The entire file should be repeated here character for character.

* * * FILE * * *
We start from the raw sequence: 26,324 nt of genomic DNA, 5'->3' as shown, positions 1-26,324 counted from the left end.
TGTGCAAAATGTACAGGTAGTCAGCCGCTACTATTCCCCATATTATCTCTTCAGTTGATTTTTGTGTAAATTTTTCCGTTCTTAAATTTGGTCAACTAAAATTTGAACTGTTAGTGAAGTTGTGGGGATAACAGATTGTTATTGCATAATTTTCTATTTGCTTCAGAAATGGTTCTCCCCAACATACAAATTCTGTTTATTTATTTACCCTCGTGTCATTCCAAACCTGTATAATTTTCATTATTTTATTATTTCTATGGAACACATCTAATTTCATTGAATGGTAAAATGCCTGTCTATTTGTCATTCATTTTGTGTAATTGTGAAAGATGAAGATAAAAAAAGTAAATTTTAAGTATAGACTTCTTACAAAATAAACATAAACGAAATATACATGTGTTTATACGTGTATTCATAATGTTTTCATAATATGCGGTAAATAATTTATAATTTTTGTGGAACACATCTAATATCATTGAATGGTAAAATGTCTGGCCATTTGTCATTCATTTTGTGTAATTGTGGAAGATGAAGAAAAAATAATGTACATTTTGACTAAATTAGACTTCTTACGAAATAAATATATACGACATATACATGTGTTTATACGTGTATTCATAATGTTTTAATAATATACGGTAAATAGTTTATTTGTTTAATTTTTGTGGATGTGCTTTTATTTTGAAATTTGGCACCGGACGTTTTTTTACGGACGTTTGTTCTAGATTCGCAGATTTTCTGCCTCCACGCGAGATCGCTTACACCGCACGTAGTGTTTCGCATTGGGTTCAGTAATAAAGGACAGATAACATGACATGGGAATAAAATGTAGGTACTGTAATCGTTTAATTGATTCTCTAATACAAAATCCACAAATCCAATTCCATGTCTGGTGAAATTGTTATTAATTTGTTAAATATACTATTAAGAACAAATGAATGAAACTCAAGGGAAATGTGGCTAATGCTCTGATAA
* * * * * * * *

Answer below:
We start from the raw sequence: 26,324 nt of genomic DNA, 5'->3' as shown, positions 1-26,324 counted from the left end.
TGTGCAAAATGTACAGGTAGTCAGCCGCTACTATTCCCCATATTATCTCTTCAGTTGATTTTTGTGTAAATTTTTCCGTTCTTAAATTTGGTCAACTAAAATTTGAACTGTTAGTGAAGTTGTGGGGATAACAGATTGTTATTGCATAATTTTCTATTTGCTTCAGAAATGGTTCTCCCCAACATACAAATTCTGTTTATTTATTTACCCTCGTGTCATTCCAAACCTGTATAATTTTCATTATTTTATTATTTCTATGGAACACATCTAATTTCATTGAATGGTAAAATGCCTGTCTATTTGTCATTCATTTTGTGTAATTGTGAAAGATGAAGATAAAAAAAGTAAATTTTAAGTATAGACTTCTTACAAAATAAACATAAACGAAATATACATGTGTTTATACGTGTATTCATAATGTTTTCATAATATGCGGTAAATAATTTATAATTTTTGTGGAACACATCTAATATCATTGAATGGTAAAATGTCTGGCCATTTGTCATTCATTTTGTGTAATTGTGGAAGATGAAGAAAAAATAATGTACATTTTGACTAAATTAGACTTCTTACGAAATAAATATATACGACATATACATGTGTTTATACGTGTATTCATAATGTTTTAATAATATACGGTAAATAGTTTATTTGTTTAATTTTTGTGGATGTGCTTTTATTTTGAAATTTGGCACCGGACGTTTTTTTACGGACGTTTGTTCTAGATTCGCAGATTTTCTGCCTCCACGCGAGATCGCTTACACCGCACGTAGTGTTTCGCATTGGGTTCAGTAATAAAGGACAGATAACATGACATGGGAATAAAATGTAGGTACTGTAATCGTTTAATTGATTCTCTAATACAAAATCCACAAATCCAATTCCATGTCTGGTGAAATTGTTATTAATTTGTTAAATATACTATTAAGAACAAATGAATGAAACTCAAGGGAAATGTGGCTAATGCTCTGATAA